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How to Craft a Compelling Narrative

 

 

The central point of any “about me” video is you and your story, but to make that story come to life your visual narrative needs to shine. As a broadcast journalism student, my producers stress the importance of captivating an audience in a world where digital content is expanding while attention spans shrink to minimum capacity. It isn’t always easy to make yourself known in the oversaturated web, but there is a lot you can do make your video pop. To separate yourself from the rest of the pack, there’s a few basics you should get down as you craft your visual narrative.

 

FRONTLOAD

When a viewer stops to see your video, you’ll only have a few short seconds to keep their focus so make it count. Like I said, attention spans are short. The best way to deliver a strong hook is by using your strongest visuals first. There may be all sorts of dazzling content down the line, but if the viewer is turned off by a low-quality or boring clip they’ll have no reason to wait and see. In my work, I like to begin with my most lively shot – a dog barking, people having fun dancing, meditation students sucking in a deep breath. It not only begins with a spark of life, it sets the tone for the rest of the piece. You should do the same by finding something that stands out about your business and present that first, so your audience is captivated by what makes you unique.

 

WRITE TO VIDEO

Video is a wonderful way to tell a story, but your visuals need to be more than pretty – they need to serve a purpose. The images need to highlight your message. If you’re talking about how your clothing business takes pride in handmade items, show the sewing process. When you highlight how much fun the customers have, show people having fun and laughing. Your words will have a bigger impact and make the narrative easier to follow with appropriate images supporting what you have to say. Without these elements in sync, your viewer may get distracted by the visuals and miss the point of what you’re trying to say. Of course, there may not be a specific clip for everything, like if you’re discussing ideas that aren’t tangible. In these cases, do your best to find something symbolic to serve the same purpose. A sunrise could be appropriate when you discuss how your company has grown, while an employee having a friendly conversation with customers could represent your commitment to integrity and honesty. Get as creative as you want, so long as your visuals are serving your narrative well.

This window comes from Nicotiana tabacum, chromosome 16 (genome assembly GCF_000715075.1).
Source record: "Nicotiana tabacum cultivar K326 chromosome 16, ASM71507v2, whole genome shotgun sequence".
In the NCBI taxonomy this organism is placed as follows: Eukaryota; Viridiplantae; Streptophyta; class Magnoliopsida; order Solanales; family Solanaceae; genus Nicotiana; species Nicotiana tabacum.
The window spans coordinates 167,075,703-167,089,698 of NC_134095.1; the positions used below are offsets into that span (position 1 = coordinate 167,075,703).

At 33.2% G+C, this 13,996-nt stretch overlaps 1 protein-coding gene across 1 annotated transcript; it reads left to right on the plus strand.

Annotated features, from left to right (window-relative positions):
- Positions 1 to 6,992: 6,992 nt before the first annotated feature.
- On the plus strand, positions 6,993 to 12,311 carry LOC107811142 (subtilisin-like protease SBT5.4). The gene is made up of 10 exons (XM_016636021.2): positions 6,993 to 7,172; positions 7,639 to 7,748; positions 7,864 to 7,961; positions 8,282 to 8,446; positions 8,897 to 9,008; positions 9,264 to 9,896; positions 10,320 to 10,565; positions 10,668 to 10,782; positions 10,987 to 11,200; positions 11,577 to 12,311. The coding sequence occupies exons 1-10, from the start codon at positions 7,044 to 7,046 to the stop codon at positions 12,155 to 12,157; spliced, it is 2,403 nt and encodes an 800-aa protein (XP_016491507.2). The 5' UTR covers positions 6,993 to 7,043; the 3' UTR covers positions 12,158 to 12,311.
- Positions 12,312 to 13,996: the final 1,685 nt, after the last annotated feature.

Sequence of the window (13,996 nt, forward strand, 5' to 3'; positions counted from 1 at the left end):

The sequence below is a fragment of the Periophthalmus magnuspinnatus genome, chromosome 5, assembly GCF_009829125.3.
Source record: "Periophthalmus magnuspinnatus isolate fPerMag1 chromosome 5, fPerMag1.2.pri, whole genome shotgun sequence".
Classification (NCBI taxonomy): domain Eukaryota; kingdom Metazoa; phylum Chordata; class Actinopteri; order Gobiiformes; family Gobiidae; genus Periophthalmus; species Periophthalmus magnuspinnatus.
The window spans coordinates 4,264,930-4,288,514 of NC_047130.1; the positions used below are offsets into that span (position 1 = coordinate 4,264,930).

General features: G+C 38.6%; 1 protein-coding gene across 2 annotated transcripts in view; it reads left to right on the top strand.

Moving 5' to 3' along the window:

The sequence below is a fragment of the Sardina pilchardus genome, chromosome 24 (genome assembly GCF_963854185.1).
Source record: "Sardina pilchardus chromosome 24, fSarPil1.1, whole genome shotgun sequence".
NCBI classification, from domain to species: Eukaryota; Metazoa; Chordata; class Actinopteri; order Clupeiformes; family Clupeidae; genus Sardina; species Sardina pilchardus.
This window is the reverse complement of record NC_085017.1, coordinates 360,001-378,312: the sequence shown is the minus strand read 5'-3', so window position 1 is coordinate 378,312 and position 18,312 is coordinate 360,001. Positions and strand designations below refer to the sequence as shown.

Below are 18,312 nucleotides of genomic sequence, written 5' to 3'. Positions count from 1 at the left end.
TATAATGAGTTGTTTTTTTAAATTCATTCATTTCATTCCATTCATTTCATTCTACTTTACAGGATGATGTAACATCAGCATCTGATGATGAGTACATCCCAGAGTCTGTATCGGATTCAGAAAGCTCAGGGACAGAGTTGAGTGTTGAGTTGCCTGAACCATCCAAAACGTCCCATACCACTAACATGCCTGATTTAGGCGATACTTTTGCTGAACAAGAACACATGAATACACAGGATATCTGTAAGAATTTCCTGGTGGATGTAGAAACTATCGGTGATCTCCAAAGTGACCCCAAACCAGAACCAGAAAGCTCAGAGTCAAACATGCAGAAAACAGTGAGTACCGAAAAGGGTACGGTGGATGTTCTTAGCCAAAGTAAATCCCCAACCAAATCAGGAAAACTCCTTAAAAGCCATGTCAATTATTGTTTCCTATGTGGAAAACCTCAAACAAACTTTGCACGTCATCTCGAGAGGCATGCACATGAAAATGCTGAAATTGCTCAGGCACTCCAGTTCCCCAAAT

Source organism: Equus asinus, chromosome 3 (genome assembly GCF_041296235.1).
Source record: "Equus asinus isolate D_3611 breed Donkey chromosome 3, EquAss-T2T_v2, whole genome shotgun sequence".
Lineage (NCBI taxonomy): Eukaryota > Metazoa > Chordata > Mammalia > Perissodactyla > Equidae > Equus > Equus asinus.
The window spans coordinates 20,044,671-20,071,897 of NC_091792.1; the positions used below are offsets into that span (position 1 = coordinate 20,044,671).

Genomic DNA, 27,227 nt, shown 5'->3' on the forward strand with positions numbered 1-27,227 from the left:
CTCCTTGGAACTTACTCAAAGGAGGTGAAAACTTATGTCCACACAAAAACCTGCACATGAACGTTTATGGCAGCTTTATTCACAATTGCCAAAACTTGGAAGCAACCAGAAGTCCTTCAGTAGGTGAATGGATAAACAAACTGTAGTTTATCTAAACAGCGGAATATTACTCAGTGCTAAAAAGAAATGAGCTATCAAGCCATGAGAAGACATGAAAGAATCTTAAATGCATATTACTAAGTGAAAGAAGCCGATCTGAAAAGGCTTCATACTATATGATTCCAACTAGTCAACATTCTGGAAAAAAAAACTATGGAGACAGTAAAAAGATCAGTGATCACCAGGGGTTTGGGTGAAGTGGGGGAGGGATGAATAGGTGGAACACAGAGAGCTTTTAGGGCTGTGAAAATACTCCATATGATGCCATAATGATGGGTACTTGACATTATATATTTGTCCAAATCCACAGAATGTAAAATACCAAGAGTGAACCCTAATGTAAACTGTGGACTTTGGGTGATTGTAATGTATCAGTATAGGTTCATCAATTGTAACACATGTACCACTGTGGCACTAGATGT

USE COLORFUL LANGUAGE

“Well, I like to facilitate animal adoptions.” Fascinating, right? No, I don’t think so either. How about, “Our goal here is to find as many forever homes for these animals as we can. For this little bunny, it means everything.” That’s infinitely better. Both get the message across, but only one of them will stick with you. That’s the power of using colorful language in your narrative. By expressing yourself in an enthusiastic, articulate way you’ll be able to inspire your viewers to be just as invested in your story as you are. A good way to find the right words and phrases to include in your video would be to take time to write down everything that comes to your mind when you think about what makes your business special. Think about why it matters, what feelings it inspires in you, the impact its had on other peoples’ lives. Now, tell your audience.

 

NATURAL SOUND

This is a very effective element a lot of people overlook. Have you ever listened to someone talk to you on and on uninterrupted for too long? I certainly have. It doesn’t take long for me to doze off without a little jolt of life. That’s where natural sound comes in. Break your narrative into several smaller ideas and use the natural pauses in your video to let other sounds transition between thoughts. Natural sound can be anything non-vocal noises you can use to cushion your narration, even a moment of silence can work well. A small break from the narration will make the video less monochromatic and give the viewer a moment to absorb what your message. I like to think of a narrating video story like lifting weights: If you push through for too long without stopping to catch your breath, you’ll inevitably wear yourself down.     

 

Keep these elements in mind and you’re ready to start crafting your businesses’ video. While all of these are important considerations, remember to just have fun with it at the end of the day. You won’t convince other people to appreciate your business if you don’t first make it enjoyable yourself.

 

 

 

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